When Should You See a Doctor About Your Headache?

It’s been days and what you thought was a regular tension headache hasn’t gone away. Is it time to go to the doctor?

Whether it’s a random headache that won’t go away or one that appears like clockwork the week before you have your period, headache pain can range from mild and annoying to so severe you can’t get out of bed. Here’s how to know when it’s time to make an appointment with your doctor to get your headaches checked out.

Seek out medical attention immediately if your headache is extremely painful and if it comes on suddenly and severely, which may be a sign of an aneurysm.

“The classic presentation of an aneurysm is the worst headache of your life,” according to Jonathan J. Russin, MD, assistant professor of clinical neurological surgery at USC Neurosciences. “They call it a ‘thunder clap’ headache.”

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You should also see a doctor when you have a headache and one or more of the following symptoms:

  • stiff neck
  • fever of 102 degrees Fahrenheit or higher
  • weak, numb or paralyzed on one side of your body
  • trouble seeing, speaking or walking
  • nausea and vomiting (and you don’t have the flu or a hangover)
  • confusion
  • fainting

If you’re experiencing these symptoms, it’s possible your headache is the result of a stroke or meningitis. Both are life threatening and require immediate treatment.

Schedule an appointment with your doctor if:

  • Your headache gets worse or doesn’t improve with an over-the-counter pain medication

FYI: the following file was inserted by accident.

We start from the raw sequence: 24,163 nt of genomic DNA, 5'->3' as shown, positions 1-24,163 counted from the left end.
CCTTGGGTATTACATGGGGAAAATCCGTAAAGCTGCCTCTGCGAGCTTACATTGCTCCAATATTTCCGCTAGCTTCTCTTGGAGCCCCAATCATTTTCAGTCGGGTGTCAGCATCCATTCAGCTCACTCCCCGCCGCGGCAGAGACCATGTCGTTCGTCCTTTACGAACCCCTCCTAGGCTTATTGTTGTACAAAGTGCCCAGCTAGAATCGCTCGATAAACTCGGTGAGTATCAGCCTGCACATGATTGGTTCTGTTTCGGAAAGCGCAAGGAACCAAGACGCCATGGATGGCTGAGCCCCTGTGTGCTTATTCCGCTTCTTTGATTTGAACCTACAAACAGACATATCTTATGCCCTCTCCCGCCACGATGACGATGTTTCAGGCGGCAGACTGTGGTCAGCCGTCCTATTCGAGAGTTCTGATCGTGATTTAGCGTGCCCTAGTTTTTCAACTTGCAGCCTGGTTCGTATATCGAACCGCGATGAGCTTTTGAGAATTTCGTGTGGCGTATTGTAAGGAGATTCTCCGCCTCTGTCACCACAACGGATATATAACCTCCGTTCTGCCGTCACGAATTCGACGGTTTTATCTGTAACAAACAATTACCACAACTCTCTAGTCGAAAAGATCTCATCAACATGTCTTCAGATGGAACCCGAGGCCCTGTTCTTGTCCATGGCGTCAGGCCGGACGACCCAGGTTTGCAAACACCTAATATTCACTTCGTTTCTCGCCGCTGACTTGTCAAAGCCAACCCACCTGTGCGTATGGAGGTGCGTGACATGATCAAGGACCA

• Your headache prevents you from working, sleeping or going about your daily activities
  • Your headaches start occurring more often than usual or are more painful and intense than usual
  • You would like to learn more about different treatment options

If your headaches are mild and infrequent, it’s OK to wait and bring it up at your next annual check up. It is important in general to speak with your doctor about your headaches if you are experiencing them regularly.

Headaches are caused by a number of reasons, ranging from seasonal allergies to dehydration to stress to vitamin deficiencies. Once you and your doctor have identified the cause, you can begin finding the most appropriate and beneficial treatment options and/or lifestyle changes.

Are you a migraine sufferer? See your primary care physician to find out what the most effective treatment options are for you.

If you are in the Los Angeles area and are looking for a new primary care physician, be sure to schedule an appointment by calling (800) USC-CARE (800-872-2273) or by visiting http://keckmedicine.org/request-an-appointment/.

By: Anne Fritz